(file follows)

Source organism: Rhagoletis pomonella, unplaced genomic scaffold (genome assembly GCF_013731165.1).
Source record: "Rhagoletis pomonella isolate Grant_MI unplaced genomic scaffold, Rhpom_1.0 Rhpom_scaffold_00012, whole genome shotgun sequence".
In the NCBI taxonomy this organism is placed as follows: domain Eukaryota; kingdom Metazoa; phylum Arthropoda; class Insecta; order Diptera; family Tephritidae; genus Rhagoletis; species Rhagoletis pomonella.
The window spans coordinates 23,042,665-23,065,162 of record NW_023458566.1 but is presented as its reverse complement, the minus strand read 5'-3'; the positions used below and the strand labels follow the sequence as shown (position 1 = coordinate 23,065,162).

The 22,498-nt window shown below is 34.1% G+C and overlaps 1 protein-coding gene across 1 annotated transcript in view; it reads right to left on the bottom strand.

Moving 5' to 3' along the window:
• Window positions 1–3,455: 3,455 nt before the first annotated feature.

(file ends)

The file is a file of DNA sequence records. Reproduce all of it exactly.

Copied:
Source organism: Rhagoletis pomonella, unplaced genomic scaffold (genome assembly GCF_013731165.1).
Source record: "Rhagoletis pomonella isolate Grant_MI unplaced genomic scaffold, Rhpom_1.0 Rhpom_scaffold_00012, whole genome shotgun sequence".
In the NCBI taxonomy this organism is placed as follows: domain Eukaryota; kingdom Metazoa; phylum Arthropoda; class Insecta; order Diptera; family Tephritidae; genus Rhagoletis; species Rhagoletis pomonella.
The window spans coordinates 23,042,665-23,065,162 of record NW_023458566.1 but is presented as its reverse complement, the minus strand read 5'-3'; the positions used below and the strand labels follow the sequence as shown (position 1 = coordinate 23,065,162).

The 22,498-nt window shown below is 34.1% G+C and overlaps 1 protein-coding gene across 1 annotated transcript in view; it reads right to left on the bottom strand.

Moving 5' to 3' along the window:
• Window positions 1–3,455: 3,455 nt before the first annotated feature.